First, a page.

Also, while one can never argue with preventive maintenance, the impellor is likely fine even though it may have take a bit of "set" which will quickly resolve itself and the fuel filters should also be pretty much as you left them - if they were close to needing changing, go ahead, it certainly won't hurt.  That the boat was in a benign climate is good,.
Best regards, Craig


Hi Martin & Craig,
Below is something I wrote for a friend with the same question.
Craig, Agree about method to distribute oil, but would suggest changing impellors and putting on a new lubricated one: Yes the set will likely work itself out, but why take the chance of it breaking and pieces getting into the system or that raw water flow is compromised by vanes that stay bent. In any case, I put in a new impellor yearly prophylactically.

Hi all,
Some of us will have engines that have been in storage for at least a year and a half when we get to them. I have put together the following thoughts for a friend who asked, but really would like feedback/suggestions.
Thanks, Dick Stevenson, s/v Alchemy


1.  New impellor.
2.  Check oil level (oil was changed as were the primary and secondary fuel filters and oil filter)
3.  Tighten pto/alternator belt which I loosen over the winter
a.  I might swap with new if left tight and put old in stores
4.  Ensure starter battery is charged
5.  Fuel:
a.  I have a system to take fuel from the bottom of my tank (below the pick-up tube), run it through a Racor filter and return it to the top of the tank. Do with both tanks.
b.  It might be wise to find some sort of cetane additive: perhaps someone has ideas/experience with this?
6.  Remove the rag from the hull exhaust discharge thru-hull
7.  Starting
a.  I am in a cold area. I will ensure that the engine is at least warm room temperature and try to ensure the oil in the sump is warmed (space heater in engine room?). This is likely needed to be started an hour or two before starting. I might even try to heat the engine room to 90 degF/30+C or more for a few hours before starting.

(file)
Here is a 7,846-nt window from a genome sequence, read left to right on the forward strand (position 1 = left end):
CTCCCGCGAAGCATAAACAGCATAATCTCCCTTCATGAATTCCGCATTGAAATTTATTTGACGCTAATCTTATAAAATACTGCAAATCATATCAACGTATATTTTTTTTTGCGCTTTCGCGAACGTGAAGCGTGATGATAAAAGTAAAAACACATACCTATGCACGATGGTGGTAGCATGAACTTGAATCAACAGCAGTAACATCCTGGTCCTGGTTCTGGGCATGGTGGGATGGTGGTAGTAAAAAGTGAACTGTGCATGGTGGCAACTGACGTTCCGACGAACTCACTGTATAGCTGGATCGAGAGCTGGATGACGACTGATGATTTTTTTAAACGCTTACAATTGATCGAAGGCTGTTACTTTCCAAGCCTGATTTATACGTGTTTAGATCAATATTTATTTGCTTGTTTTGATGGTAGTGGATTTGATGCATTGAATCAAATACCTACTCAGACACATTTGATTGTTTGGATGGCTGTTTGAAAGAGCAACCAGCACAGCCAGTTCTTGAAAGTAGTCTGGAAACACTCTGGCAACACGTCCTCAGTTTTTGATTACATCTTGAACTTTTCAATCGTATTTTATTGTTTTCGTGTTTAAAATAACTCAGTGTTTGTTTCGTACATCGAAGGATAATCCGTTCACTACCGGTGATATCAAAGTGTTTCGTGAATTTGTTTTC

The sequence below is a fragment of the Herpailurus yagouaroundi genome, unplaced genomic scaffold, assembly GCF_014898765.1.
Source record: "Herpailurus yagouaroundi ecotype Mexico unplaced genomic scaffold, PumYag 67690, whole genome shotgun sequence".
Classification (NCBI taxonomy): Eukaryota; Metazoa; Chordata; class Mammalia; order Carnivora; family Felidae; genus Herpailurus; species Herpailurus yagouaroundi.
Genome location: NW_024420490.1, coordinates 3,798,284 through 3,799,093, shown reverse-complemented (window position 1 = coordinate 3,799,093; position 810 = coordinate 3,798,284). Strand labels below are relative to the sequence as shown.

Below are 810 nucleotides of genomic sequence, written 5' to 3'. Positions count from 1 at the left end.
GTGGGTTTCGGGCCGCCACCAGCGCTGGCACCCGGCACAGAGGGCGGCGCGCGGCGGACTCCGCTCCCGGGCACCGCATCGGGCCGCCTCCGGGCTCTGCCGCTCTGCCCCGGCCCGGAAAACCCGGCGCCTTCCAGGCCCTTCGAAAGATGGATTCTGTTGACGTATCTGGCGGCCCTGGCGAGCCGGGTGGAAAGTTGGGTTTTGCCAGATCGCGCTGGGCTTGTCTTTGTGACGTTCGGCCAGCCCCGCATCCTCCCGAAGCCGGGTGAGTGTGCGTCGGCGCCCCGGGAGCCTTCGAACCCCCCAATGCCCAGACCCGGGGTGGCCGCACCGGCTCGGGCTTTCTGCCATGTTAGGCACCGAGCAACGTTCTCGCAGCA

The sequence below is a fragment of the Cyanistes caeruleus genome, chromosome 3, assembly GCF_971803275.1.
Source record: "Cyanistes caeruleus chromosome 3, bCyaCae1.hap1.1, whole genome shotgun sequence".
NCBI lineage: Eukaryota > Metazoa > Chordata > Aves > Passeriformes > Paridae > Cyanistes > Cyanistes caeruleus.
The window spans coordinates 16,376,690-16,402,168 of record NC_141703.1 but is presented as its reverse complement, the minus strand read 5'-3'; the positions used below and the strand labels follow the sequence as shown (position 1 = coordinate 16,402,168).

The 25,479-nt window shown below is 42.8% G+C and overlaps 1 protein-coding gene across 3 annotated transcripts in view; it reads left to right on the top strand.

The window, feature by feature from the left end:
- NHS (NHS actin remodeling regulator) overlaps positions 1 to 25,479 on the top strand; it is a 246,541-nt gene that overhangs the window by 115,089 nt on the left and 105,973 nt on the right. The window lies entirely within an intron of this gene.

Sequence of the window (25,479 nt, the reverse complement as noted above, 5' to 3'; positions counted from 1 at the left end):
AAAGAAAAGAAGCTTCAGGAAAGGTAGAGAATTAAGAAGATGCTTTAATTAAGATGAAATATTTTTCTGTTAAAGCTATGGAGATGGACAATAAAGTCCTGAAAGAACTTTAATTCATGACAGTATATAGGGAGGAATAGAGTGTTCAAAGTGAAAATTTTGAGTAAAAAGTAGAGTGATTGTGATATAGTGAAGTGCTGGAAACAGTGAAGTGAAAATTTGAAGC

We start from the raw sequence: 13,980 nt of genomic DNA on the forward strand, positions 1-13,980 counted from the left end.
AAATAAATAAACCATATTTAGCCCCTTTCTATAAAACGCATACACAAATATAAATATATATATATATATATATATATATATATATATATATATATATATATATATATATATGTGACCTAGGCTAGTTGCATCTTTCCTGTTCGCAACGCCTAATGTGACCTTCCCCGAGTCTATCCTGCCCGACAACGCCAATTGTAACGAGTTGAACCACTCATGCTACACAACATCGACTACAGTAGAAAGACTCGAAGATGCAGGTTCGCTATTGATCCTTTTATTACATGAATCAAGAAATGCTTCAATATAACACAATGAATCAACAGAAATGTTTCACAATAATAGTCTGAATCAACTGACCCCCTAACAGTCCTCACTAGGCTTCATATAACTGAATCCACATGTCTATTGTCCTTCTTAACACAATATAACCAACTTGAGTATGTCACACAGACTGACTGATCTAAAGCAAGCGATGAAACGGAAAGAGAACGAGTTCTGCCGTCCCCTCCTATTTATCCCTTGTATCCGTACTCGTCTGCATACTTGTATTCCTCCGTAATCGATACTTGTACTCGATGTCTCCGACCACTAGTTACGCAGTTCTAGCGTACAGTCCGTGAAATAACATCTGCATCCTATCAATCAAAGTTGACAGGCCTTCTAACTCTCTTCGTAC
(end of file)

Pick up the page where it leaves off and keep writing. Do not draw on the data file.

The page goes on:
b.  Turning the engine over manually will ensure nothing is seized and will distribute oil a bit.
c.  I plan to: while holding down the manual “stop” button, hit the start button for a couple seconds. Let the engine sit for a bit and do again and again let sit (for oil to drip around)
d.  Then I will start as usual (while crossing my fingers)
Other possibilities include:
Remove injectors or glow plugs and dribble oil in and hand turn.
Fairly quickly in the season change oil and coolant: they may have depleted their detergent and anti-corrosion properties with the long time period and exceeded expiry (coolant) and sludge may have developed.
More:
Do not over-crank if the engine does not start right away and get water into the engine/exhaust system.






martintsmith@aol.com
martintsmith@aol.com
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I have just returned from the the Caribbean after a three week visit to check on the boat and do a few jobs, one of which was to start the engine.

  My boat has been laid up ashore since March 2019  so I changed both fuel filters and the impellor and turned the engine over by hand a few times before trying to start it. The fuel tap had seized but I managed to ease that open with a wrench. The engine battery was dead so the shunt switch was employed to use the domestic batteries  for starting.

I thought I had bled all the air out of the system after changing the filters but after briefly firing, the engine failed to start. I bled again and this time cracked open a couple of the gland nuts which connect the fuel pipes to the injectors. I  pressed the starting button to turn the engine over a couple of times then retightened the injector nuts. The engine started straight away with the next press of the button and ran sweetly until I turned it off.
Hopefully the long period of the engine being idle has not done it any damage.
Best of luck to all those OCC members whose boats have been left unused for more than a year as mine has been.
Martin
Simon Currin
Simon Currin
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Martin
I too warily started our engine last week after 2 years of abandonment. All good. Out 24 volt alternator didn’t work for a few days but I traced the fault to a poor connection on the relay which was easily sorted.
Simon